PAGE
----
If you were a betting person, you probably wouldn’t bet on the professional CrossFitter being the more successful investor. Not that I am a betting person, I am not. What I do know from experience is that the person with the big job at the major corporation is not always as open to receiving guidance as the first-time investor-athlete, who is willing to learn, willing to act on a plan, and willing to take a leap of faith to find out what is on the other side.


Discipline Over ‘Financial Smarts’

You know what the problem is with the person who has the great job at the big corporation? This person is too smart in some ways. Sometimes, they think they are smarter than me. They may withhold information from me, maybe not share all of the financial data that could be useful, maybe hold back during the discovery process. They may not share with me what they’re trying to accomplish because of all the insecurities they have. They may think that success has to do with being smart. They may not know that discipline makes up a good part of success, as does the ability to stay with a program, especially through the challenging parts.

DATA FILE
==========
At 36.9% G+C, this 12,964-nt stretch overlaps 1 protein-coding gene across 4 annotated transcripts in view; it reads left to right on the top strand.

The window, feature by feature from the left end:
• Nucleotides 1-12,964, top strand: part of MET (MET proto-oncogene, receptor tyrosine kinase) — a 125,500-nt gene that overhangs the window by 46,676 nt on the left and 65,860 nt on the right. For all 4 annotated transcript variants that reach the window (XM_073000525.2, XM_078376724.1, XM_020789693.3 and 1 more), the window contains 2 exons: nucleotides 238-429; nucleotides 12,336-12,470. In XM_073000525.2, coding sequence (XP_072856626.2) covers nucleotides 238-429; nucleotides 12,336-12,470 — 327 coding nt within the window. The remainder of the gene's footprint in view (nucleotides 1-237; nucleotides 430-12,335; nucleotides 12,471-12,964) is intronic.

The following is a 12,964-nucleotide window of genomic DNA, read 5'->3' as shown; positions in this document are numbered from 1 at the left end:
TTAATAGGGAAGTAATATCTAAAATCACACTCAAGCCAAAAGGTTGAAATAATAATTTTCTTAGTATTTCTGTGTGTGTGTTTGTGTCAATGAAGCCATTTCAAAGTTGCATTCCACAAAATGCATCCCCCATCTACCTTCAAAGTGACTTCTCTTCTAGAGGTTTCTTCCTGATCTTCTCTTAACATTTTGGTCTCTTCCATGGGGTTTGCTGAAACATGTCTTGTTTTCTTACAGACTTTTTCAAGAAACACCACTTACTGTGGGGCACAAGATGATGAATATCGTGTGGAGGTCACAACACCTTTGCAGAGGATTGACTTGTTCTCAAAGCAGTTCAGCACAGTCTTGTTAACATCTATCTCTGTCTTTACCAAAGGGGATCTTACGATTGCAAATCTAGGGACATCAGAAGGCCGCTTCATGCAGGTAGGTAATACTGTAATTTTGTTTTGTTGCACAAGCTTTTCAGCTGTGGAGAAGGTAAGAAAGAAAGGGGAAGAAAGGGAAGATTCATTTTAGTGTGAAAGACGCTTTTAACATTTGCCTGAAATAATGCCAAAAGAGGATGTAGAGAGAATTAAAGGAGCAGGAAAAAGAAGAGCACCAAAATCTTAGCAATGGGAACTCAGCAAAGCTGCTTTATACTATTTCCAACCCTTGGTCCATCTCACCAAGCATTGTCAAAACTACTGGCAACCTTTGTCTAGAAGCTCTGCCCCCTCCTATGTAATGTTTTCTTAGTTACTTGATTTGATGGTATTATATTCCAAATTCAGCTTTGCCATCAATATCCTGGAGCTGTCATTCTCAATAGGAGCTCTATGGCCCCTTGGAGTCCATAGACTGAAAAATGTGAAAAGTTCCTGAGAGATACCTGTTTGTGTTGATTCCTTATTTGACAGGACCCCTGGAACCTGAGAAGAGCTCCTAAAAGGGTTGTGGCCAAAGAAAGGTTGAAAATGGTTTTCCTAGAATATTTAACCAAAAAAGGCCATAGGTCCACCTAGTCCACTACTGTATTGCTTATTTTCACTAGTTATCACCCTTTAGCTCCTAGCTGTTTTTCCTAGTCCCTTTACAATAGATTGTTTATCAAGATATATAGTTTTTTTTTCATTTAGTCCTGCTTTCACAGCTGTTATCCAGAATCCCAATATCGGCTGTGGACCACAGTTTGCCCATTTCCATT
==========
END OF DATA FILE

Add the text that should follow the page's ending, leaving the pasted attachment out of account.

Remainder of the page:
In contrast, many of the CrossFitters I work with are an open book; “Ben, this is what’s going on in my life.. I don't have any idea what I'm doing, my parents never had any money.... I'm making more money as an athlete than anybody else in my family has ever made, and I'm afraid of losing it. I don't know what to do. And I know the biggest problem I have is how to handle my emotions. I need somebody like you to just show me the way.”